Two of Congress’s leading voices on U.S. energy policy today called on President Barack Obama to use his existing authority to limit the export of America’s energy resources.
In a letter, Representative Ed Markey (D-Mass.), the top Democrat on the House Natural Resources Committee, and U.S.. Senator Ron Wyden (D-Ore.), a senior Democrat on the Senate Energy and Natural Resources Committee, explain that when it comes to sending U.S. energy resources abroad, the Energy Policy and Conservation Act of 1975 gives the president the authority to create rules that elevate national interests over corporate profits.
Wyden and Markey encourage the president to use this existing authority to prevent the export of energy commodities – especially natural gas – explaining that while allowing energy companies to export U.S. natural resources would be highly profitable for energy companies, it would lead to higher prices for American consumers and “harm the recovery of key industrial sectors that are so vital to this country’s overall economic well-being.”
“It would be unwise for our country to go down a road in which we incur the potential environmental impacts of increased energy development, while sending overseas the economic benefits of these greater supplies and manufacturing lower costs….and we are concerned that these implications have not yet been fully thought through,” Wyden and Markey write to the president. “It would be unwise for our country to go down a road in which we incur the potential environmental impacts of increased energy development, while sending overseas the economic benefits of these greater supplies. We are concerned that these implications have not yet been fully thought through.”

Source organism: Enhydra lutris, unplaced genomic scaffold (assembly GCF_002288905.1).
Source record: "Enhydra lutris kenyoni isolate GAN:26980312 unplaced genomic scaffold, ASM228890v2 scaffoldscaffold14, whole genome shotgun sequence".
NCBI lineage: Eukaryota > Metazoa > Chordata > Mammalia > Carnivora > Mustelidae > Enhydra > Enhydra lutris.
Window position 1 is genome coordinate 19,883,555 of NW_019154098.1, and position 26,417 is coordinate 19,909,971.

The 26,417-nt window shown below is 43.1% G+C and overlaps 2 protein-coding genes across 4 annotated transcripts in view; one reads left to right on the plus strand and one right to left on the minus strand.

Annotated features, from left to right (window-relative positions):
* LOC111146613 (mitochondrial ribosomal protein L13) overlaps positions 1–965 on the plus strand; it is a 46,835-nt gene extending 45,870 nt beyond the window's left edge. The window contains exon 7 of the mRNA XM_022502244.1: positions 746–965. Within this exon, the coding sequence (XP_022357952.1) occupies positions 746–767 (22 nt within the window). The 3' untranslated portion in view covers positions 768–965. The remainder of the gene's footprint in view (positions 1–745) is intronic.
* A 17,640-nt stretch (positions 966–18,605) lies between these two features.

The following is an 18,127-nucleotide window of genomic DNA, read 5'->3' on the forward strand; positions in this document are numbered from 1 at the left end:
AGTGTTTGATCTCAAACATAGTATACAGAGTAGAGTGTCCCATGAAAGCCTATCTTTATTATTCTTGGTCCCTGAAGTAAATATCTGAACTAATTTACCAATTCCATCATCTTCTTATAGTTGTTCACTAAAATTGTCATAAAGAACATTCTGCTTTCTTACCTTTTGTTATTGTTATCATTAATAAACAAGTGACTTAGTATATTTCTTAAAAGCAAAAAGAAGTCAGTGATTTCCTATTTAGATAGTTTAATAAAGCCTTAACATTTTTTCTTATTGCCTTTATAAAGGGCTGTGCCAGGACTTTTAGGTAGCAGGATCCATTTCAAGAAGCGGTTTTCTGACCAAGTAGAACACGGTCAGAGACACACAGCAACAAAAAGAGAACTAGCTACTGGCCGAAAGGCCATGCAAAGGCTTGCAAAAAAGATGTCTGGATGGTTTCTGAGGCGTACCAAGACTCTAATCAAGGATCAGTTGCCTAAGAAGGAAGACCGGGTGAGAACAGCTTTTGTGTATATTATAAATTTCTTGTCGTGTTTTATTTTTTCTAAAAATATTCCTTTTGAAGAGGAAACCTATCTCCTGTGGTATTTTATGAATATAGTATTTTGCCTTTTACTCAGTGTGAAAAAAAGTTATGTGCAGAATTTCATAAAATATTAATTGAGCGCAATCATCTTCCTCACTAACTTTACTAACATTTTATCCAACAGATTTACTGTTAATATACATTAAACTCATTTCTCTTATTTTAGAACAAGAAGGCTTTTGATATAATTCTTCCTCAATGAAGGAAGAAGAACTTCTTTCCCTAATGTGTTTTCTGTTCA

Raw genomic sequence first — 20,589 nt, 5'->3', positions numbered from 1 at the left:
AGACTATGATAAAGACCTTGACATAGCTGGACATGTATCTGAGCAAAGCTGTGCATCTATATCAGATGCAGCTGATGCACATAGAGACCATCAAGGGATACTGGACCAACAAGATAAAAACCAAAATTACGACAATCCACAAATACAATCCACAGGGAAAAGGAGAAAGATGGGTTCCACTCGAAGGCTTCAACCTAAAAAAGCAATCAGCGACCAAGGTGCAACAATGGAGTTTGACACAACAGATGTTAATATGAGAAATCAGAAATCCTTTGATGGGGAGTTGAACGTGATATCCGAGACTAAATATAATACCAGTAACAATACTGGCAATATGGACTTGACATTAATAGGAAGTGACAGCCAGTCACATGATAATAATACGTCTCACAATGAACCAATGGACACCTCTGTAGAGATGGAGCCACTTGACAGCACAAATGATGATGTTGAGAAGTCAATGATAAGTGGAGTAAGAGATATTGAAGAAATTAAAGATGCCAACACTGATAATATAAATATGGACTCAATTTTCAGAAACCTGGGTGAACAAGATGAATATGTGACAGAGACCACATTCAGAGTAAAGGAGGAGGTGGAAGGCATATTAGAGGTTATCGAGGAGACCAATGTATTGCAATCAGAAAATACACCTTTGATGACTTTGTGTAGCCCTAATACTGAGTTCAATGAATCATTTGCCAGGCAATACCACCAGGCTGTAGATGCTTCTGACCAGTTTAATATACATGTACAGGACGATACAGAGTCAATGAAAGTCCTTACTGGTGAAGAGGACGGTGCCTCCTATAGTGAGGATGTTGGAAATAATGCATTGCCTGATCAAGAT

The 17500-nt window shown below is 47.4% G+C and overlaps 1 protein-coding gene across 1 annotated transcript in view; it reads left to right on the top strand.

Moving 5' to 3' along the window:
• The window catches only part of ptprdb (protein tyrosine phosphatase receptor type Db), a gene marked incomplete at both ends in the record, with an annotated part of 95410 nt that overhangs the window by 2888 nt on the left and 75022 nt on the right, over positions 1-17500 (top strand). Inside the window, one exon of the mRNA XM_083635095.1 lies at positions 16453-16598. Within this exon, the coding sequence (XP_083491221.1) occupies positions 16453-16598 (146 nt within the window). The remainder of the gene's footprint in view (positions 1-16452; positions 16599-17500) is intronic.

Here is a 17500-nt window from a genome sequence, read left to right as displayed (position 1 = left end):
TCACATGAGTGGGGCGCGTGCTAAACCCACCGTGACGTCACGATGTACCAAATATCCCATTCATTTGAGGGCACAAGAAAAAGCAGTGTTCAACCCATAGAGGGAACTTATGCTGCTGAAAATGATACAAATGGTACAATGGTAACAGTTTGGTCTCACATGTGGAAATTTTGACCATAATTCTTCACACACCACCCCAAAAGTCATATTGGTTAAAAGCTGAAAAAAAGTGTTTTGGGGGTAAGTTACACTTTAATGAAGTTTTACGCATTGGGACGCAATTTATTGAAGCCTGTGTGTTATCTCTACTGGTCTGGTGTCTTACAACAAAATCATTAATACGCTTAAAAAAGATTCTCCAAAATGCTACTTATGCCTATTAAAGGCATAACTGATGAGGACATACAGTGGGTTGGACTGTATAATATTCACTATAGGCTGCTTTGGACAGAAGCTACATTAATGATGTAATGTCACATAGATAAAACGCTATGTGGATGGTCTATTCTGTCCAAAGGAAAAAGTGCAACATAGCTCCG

“A recent Energy Information Administration report found that natural gas exports of 12 billion cubic feet per day – a significantly lower volume than what companies have already applied to export – could raise U.S. natural gas prices by as much 54 percent,” Wyden and Markey explain in the letter. “The impacts of higher natural gas prices would not just be felt by utilities and consumers of electricity, but would likely have a dramatic impact on the domestic manufacturing sector. Since January 2010, U.S. natural gas prices have steadily declined by more than half while 470,000 domestic manufacturing jobs have been created. PricewaterhouseCoopers estimates that U.S. manufacturing companies could employ 1 million more workers by 2025 as a result of abundant, low-cost natural gas.”
In the letter, Markey and Wyden express concerns about what they term, “the inadequacy of the existing federal processes which govern the export of all of these American energy commodities.” They urge the president to adopt a more robust framework for evaluating proposed exports, which they say should be guided by a clear set of national policy principles.
A sound regulatory framework, they suggest, should consider the impact that proposed energy exports would have on:
1 – U.S. National Security
2 – U.S. Energy Security
3 – The integrity of the United States’ environmental landscape
4 –The U.S. Economy (namely, what impact would a change in energy prices have on U.S. consumers and the competitiveness of U.S. manufacturing